DENVER (NewsNation Now) — An explosive Colorado wildfire that has already forced the evacuation of several mountain communities and the closure of Rocky Mountain National Park blackened another 45,000 acres on Thursday as it jumped the U.S. Continental Divide.
The East Troublesome Fire, which broke out on Oct. 14, exploded late Wednesday from around 19,000 to 125,000 acres. It has now burned 170,000 acres and was only about 5% contained as of Thursday afternoon, fire officials said.
The flames have spread into Rocky Mountain National Park, prompted the National Park Service to close the entire 415 square-mile expanse, and the blaze has become the second-largest on record in Colorado.
The closure of the national park is in addition to more than 1 million acres of wilderness in Colorado that the U.S. Forest Service, the Bureau of Land Management and state authorities have deemed off limits to the public.
The blazes have burned the second-most acreage since 2000.
The fire is among the latest in a brutal fire season following a long period of drought across Colorado. The cause remains under investigation.
The orange skies, winds gusting up to 70 mph, smoke tornadoes and hazardous air could be an apocalyptic scene out of a movie, but it has become the reality of Colorado’s wildfire season.
Normally, snow helps tamp down the devastation by this time of year, but drought across Colorado and warming temperatures have dragged out the season, fire scientist Jennifer Balch said.
“We don’t see October fires that get this large,” she said.
Colorado’s fires haven’t destroyed as many homes as the headline-grabbing wildfires in California and the Pacific Northwest the past few months, but they have worn down residents already weary from the coronavirus pandemic.
Glen Akins said the smoke has gotten thick and dark enough that streetlights have turned on during the day where he lives in the northern Colorado city of Fort Collins, where the Cameron Peak Fire in the foothills has burned more than 200,000 to become the largest in state history.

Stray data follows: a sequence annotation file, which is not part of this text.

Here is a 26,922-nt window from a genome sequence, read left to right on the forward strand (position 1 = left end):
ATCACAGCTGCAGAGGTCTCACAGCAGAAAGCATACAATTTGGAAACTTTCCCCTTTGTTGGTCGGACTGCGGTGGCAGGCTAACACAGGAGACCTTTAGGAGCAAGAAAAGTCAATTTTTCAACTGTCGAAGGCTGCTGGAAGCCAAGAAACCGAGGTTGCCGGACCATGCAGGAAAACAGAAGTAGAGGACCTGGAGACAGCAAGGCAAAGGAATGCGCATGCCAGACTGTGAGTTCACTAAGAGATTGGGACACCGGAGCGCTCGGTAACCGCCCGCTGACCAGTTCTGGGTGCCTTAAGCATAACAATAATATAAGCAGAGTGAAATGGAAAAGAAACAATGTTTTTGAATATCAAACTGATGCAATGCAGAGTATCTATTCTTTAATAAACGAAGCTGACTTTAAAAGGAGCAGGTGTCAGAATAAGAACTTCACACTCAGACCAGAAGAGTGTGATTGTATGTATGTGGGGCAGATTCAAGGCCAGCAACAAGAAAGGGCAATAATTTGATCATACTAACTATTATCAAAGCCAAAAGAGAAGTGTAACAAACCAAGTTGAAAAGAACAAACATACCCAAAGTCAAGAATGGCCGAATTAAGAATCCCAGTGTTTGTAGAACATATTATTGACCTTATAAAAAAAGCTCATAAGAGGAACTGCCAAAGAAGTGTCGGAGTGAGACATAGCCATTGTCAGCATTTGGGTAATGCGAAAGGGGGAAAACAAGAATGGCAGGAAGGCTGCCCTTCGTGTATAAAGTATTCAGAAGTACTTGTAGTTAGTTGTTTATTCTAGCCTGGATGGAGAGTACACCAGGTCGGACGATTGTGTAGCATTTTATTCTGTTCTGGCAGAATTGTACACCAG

The Cameron Peak Fire started Aug. 13 and is 57% contained as of Friday morning.
The two fires are just 11 miles apart, but incident commander Noel Livingston said it was unlikely they could merge into a massive conflagration.
As a cyclist, part of Akins’ daily routine now includes checking the weather and smoke forecast before going outside. He’s also packed a bag in case of an evacuation order.
Akins said that “with a little bit of work,” he’s planned rides between the smoke of two fires in Wyoming and Colorado.
“I was in a pocket of clean air perfectly trapped between the Cameron Peak Fire smoke to the south and the Mullen Fire smoke to the north,” Akins said.
People throughout the state have been forced to evacuate because of the flames.
In parts of Colorado, the sky has been gray, the sun hazy and the odor of a burning campfire persistent for much of September and October. The Denver metro area and eastern Plains have been blanketed with smoke from fires not only in Colorado but blown in from Utah, California and Wyoming.
More than 448,000 acres of land has burned in Colorado at a cost of more than $215 million — with the numbers still rising, according to Larry Helmerick, fire information coordinator for the Rocky Mountain Area Coordination Center.
Scientists say climate change is responsible for more intense and frequent extreme events such as storms, droughts, flooding and wildfires.
The drought this year has intensified the wildfires, said Balch. The U.S. Drought Monitor designated all of Colorado as abnormally dry or in drought for the first time in eight years, with many areas labeled “extreme” or “severe.”
It is “just a matter of time” until the threat affects more people, who are moving closer to forests, Balch says.
“If I had a panic button, I would push it — because we have put millions of homes in harm’s way across the Western U.S.,” Balch said.
Plus, the air quality has gotten bad enough in some areas that Gov. Jared Polis has encouraged people to stay indoors to avoid the health effects of smoke that are compounded by the coronavirus.
Poor air quality contributes to breathing issues that people may face from the virus or if they have asthma, emphysema or acute bronchitis, which can lead to more emergency room visits, said Colleen Reid, assistant professor of geography at the University of Boulder who studies the effects of climate change on public health.
The extended wildfire season has taken a toll amid another crisis.
“During the pandemic, we’ve been told that if you want to gather with friends or something, it’s better to be outside, but now we’re having all of our outside spaces shut down because of the fire,” Akin said. “So it’s kind of a double whammy. It’s really impacting kind of how we were coping with the pandemic.”
The Associated Press, Reuters and NewsNation affiliate KDVR contributed to this report.